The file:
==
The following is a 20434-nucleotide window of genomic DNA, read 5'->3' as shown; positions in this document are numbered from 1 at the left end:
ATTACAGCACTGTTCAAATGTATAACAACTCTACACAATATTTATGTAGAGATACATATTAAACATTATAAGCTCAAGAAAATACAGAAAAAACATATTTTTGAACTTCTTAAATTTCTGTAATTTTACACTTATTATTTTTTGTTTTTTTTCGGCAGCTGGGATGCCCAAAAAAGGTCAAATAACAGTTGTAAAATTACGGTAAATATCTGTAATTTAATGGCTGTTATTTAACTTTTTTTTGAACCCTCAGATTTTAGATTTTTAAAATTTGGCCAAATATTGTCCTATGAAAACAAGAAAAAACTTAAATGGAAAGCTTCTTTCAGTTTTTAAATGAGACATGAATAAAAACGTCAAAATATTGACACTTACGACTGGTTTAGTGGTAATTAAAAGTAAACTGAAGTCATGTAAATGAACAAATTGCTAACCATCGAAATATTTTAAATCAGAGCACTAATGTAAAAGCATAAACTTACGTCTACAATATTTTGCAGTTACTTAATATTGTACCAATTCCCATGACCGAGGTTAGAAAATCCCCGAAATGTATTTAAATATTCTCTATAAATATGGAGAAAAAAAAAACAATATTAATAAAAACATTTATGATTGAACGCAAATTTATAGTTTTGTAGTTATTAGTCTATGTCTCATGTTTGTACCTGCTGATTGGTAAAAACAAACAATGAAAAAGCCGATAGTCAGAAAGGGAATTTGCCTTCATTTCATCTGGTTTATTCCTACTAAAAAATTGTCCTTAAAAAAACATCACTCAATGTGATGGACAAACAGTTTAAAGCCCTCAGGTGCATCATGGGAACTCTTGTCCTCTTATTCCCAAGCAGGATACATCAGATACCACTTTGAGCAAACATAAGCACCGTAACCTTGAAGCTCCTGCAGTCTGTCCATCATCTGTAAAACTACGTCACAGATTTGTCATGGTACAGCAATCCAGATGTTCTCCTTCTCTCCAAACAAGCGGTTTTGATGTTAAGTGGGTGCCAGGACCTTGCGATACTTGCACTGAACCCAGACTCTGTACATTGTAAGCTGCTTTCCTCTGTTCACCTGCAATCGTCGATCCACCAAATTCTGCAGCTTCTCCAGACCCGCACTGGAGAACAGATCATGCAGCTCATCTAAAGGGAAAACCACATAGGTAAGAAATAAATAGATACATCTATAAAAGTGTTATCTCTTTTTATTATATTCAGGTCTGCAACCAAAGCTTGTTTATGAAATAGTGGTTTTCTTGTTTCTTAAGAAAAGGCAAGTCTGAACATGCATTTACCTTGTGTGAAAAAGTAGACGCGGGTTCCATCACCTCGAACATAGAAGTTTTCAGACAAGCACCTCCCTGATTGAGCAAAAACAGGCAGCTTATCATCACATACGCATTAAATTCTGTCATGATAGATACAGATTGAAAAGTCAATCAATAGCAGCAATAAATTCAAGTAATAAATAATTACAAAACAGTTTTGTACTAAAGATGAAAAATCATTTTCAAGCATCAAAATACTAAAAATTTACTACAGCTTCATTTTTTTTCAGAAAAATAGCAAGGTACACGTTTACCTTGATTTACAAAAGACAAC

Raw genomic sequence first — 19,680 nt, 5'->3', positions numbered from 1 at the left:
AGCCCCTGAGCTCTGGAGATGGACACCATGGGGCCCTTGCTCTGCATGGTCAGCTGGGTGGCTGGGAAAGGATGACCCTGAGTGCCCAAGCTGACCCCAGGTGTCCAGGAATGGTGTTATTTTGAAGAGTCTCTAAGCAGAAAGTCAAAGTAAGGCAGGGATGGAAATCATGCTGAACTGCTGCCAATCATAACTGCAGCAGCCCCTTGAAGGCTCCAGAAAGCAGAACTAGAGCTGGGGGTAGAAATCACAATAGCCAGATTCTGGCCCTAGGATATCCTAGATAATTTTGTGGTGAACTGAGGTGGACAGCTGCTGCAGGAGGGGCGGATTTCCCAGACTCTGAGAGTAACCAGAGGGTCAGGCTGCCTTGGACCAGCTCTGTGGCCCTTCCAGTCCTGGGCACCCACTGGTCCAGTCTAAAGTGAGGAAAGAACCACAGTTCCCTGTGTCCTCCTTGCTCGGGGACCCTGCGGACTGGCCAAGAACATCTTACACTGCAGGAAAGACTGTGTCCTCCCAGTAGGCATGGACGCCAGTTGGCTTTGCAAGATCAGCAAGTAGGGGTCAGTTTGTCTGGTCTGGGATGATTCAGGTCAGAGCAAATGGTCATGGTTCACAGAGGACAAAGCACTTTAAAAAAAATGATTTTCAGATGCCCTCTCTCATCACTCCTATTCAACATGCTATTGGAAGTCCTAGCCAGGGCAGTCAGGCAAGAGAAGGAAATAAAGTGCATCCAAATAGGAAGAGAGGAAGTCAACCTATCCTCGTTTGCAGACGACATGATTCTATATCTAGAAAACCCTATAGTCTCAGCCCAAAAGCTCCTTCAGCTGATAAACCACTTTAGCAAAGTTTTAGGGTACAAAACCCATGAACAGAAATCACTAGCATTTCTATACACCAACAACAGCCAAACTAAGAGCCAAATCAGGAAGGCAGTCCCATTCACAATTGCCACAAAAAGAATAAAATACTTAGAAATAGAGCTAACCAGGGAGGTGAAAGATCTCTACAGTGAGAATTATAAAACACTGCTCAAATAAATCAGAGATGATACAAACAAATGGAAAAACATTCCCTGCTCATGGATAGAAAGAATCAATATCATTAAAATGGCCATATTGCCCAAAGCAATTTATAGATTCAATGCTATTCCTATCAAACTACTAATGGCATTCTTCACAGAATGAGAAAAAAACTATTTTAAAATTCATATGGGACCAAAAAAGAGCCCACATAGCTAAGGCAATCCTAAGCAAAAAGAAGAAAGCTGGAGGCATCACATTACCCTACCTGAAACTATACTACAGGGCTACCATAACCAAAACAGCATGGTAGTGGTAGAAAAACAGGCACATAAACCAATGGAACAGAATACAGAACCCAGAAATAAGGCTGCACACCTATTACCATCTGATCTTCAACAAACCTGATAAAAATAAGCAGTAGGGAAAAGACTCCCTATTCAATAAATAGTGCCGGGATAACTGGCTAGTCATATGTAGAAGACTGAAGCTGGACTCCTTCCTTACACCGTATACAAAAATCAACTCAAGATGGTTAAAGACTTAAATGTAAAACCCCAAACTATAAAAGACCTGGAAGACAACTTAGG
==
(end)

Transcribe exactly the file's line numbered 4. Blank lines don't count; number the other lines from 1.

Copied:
AGCCCCTGAGCTCTGGAGATGGACACCATGGGGCCCTTGCTCTGCATGGTCAGCTGGGTGGCTGGGAAAGGATGACCCTGAGTGCCCAAGCTGACCCCAGGTGTCCAGGAATGGTGTTATTTTGAAGAGTCTCTAAGCAGAAAGTCAAAGTAAGGCAGGGATGGAAATCATGCTGAACTGCTGCCAATCATAACTGCAGCAGCCCCTTGAAGGCTCCAGAAAGCAGAACTAGAGCTGGGGGTAGAAATCACAATAGCCAGATTCTGGCCCTAGGATATCCTAGATAATTTTGTGGTGAACTGAGGTGGACAGCTGCTGCAGGAGGGGCGGATTTCCCAGACTCTGAGAGTAACCAGAGGGTCAGGCTGCCTTGGACCAGCTCTGTGGCCCTTCCAGTCCTGGGCACCCACTGGTCCAGTCTAAAGTGAGGAAAGAACCACAGTTCCCTGTGTCCTCCTTGCTCGGGGACCCTGCGGACTGGCCAAGAACATCTTACACTGCAGGAAAGACTGTGTCCTCCCAGTAGGCATGGACGCCAGTTGGCTTTGCAAGATCAGCAAGTAGGGGTCAGTTTGTCTGGTCTGGGATGATTCAGGTCAGAGCAAATGGTCATGGTTCACAGAGGACAAAGCACTTTAAAAAAAATGATTTTCAGATGCCCTCTCTCATCACTCCTATTCAACATGCTATTGGAAGTCCTAGCCAGGGCAGTCAGGCAAGAGAAGGAAATAAAGTGCATCCAAATAGGAAGAGAGGAAGTCAACCTATCCTCGTTTGCAGACGACATGATTCTATATCTAGAAAACCCTATAGTCTCAGCCCAAAAGCTCCTTCAGCTGATAAACCACTTTAGCAAAGTTTTAGGGTACAAAACCCATGAACAGAAATCACTAGCATTTCTATACACCAACAACAGCCAAACTAAGAGCCAAATCAGGAAGGCAGTCCCATTCACAATTGCCACAAAAAGAATAAAATACTTAGAAATAGAGCTAACCAGGGAGGTGAAAGATCTCTACAGTGAGAATTATAAAACACTGCTCAAATAAATCAGAGATGATACAAACAAATGGAAAAACATTCCCTGCTCATGGATAGAAAGAATCAATATCATTAAAATGGCCATATTGCCCAAAGCAATTTATAGATTCAATGCTATTCCTATCAAACTACTAATGGCATTCTTCACAGAATGAGAAAAAAACTATTTTAAAATTCATATGGGACCAAAAAAGAGCCCACATAGCTAAGGCAATCCTAAGCAAAAAGAAGAAAGCTGGAGGCATCACATTACCCTACCTGAAACTATACTACAGGGCTACCATAACCAAAACAGCATGGTAGTGGTAGAAAAACAGGCACATAAACCAATGGAACAGAATACAGAACCCAGAAATAAGGCTGCACACCTATTACCATCTGATCTTCAACAAACCTGATAAAAATAAGCAGTAGGGAAAAGACTCCCTATTCAATAAATAGTGCCGGGATAACTGGCTAGTCATATGTAGAAGACTGAAGCTGGACTCCTTCCTTACACCGTATACAAAAATCAACTCAAGATGGTTAAAGACTTAAATGTAAAACCCCAAACTATAAAAGACCTGGAAGACAACTTAGG